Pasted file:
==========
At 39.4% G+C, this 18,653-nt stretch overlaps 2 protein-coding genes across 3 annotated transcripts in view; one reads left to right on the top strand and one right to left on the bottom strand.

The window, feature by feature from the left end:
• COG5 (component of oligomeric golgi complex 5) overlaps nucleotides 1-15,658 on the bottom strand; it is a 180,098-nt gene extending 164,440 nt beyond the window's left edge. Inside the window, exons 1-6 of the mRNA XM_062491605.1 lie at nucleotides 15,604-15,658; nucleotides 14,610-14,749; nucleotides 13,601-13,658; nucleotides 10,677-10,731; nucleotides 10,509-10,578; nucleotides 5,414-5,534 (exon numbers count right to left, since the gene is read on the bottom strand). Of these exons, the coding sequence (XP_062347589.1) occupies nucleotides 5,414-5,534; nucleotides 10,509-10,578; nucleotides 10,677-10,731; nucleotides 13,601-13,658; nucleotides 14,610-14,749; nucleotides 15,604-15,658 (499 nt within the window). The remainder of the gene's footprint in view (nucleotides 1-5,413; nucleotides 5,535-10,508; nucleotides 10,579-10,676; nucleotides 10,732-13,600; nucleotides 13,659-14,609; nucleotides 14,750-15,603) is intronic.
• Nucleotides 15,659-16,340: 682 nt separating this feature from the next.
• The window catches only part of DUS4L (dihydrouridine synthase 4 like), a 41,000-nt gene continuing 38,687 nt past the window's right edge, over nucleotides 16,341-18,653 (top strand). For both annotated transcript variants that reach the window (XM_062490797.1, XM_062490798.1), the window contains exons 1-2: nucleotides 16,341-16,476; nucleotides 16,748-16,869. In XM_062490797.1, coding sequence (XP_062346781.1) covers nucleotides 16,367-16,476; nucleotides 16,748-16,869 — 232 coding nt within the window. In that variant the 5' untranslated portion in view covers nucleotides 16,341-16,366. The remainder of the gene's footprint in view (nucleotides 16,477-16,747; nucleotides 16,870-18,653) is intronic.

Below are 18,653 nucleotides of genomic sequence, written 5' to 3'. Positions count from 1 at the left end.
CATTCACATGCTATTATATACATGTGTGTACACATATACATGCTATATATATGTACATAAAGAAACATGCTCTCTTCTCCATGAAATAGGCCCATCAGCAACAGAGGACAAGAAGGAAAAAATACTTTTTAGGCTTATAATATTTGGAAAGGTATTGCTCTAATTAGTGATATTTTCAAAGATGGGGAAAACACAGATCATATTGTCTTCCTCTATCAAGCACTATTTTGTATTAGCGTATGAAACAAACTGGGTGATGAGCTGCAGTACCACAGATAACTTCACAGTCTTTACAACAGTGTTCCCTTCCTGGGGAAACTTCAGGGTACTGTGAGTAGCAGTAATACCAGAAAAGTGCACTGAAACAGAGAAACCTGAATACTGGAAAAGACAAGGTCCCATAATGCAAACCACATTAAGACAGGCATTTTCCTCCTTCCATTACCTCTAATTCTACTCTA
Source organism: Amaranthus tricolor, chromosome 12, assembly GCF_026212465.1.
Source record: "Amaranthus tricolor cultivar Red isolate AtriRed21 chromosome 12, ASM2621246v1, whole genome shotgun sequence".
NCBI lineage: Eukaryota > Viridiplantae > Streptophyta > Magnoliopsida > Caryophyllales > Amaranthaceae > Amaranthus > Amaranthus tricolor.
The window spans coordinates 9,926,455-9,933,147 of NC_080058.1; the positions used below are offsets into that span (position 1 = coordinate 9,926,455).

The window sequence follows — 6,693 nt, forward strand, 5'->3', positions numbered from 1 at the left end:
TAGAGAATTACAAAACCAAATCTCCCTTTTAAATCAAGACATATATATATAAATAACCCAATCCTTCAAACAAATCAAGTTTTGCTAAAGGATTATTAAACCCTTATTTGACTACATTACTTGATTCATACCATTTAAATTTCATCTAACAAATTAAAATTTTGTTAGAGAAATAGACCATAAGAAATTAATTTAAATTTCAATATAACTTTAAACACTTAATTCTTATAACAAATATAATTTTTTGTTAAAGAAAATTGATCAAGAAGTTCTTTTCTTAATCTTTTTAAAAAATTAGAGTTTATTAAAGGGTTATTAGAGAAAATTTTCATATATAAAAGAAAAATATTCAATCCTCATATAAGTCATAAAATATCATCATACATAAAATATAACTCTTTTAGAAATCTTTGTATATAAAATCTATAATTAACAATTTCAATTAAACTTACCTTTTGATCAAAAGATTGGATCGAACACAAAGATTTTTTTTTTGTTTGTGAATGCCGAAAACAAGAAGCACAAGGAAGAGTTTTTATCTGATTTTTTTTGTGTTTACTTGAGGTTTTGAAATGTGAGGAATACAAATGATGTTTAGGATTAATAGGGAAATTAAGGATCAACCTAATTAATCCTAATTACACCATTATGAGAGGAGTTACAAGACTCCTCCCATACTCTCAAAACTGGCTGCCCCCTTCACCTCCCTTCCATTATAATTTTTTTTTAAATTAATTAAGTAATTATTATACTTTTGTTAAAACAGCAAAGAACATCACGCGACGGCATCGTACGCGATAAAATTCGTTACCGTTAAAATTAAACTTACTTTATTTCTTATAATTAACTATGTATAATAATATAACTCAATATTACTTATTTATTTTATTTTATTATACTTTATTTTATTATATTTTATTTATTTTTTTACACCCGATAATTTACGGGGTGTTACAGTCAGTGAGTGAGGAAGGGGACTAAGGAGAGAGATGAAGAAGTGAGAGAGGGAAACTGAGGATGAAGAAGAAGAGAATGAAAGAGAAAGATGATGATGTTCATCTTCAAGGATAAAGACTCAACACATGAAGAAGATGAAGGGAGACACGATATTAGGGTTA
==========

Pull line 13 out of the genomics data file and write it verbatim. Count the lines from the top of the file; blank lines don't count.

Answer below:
TAGAGAATTACAAAACCAAATCTCCCTTTTAAATCAAGACATATATATATAAATAACCCAATCCTTCAAACAAATCAAGTTTTGCTAAAGGATTATTAAACCCTTATTTGACTACATTACTTGATTCATACCATTTAAATTTCATCTAACAAATTAAAATTTTGTTAGAGAAATAGACCATAAGAAATTAATTTAAATTTCAATATAACTTTAAACACTTAATTCTTATAACAAATATAATTTTTTGTTAAAGAAAATTGATCAAGAAGTTCTTTTCTTAATCTTTTTAAAAAATTAGAGTTTATTAAAGGGTTATTAGAGAAAATTTTCATATATAAAAGAAAAATATTCAATCCTCATATAAGTCATAAAATATCATCATACATAAAATATAACTCTTTTAGAAATCTTTGTATATAAAATCTATAATTAACAATTTCAATTAAACTTACCTTTTGATCAAAAGATTGGATCGAACACAAAGATTTTTTTTTTGTTTGTGAATGCCGAAAACAAGAAGCACAAGGAAGAGTTTTTATCTGATTTTTTTTGTGTTTACTTGAGGTTTTGAAATGTGAGGAATACAAATGATGTTTAGGATTAATAGGGAAATTAAGGATCAACCTAATTAATCCTAATTACACCATTATGAGAGGAGTTACAAGACTCCTCCCATACTCTCAAAACTGGCTGCCCCCTTCACCTCCCTTCCATTATAATTTTTTTTTAAATTAATTAAGTAATTATTATACTTTTGTTAAAACAGCAAAGAACATCACGCGACGGCATCGTACGCGATAAAATTCGTTACCGTTAAAATTAAACTTACTTTATTTCTTATAATTAACTATGTATAATAATATAACTCAATATTACTTATTTATTTTATTTTATTATACTTTATTTTATTATATTTTATTTATTTTTTTACACCCGATAATTTACGGGGTGTTACAGTCAGTGAGTGAGGAAGGGGACTAAGGAGAGAGATGAAGAAGTGAGAGAGGGAAACTGAGGATGAAGAAGAAGAGAATGAAAGAGAAAGATGATGATGTTCATCTTCAAGGATAAAGACTCAACACATGAAGAAGATGAAGGGAGACACGATATTAGGGTTA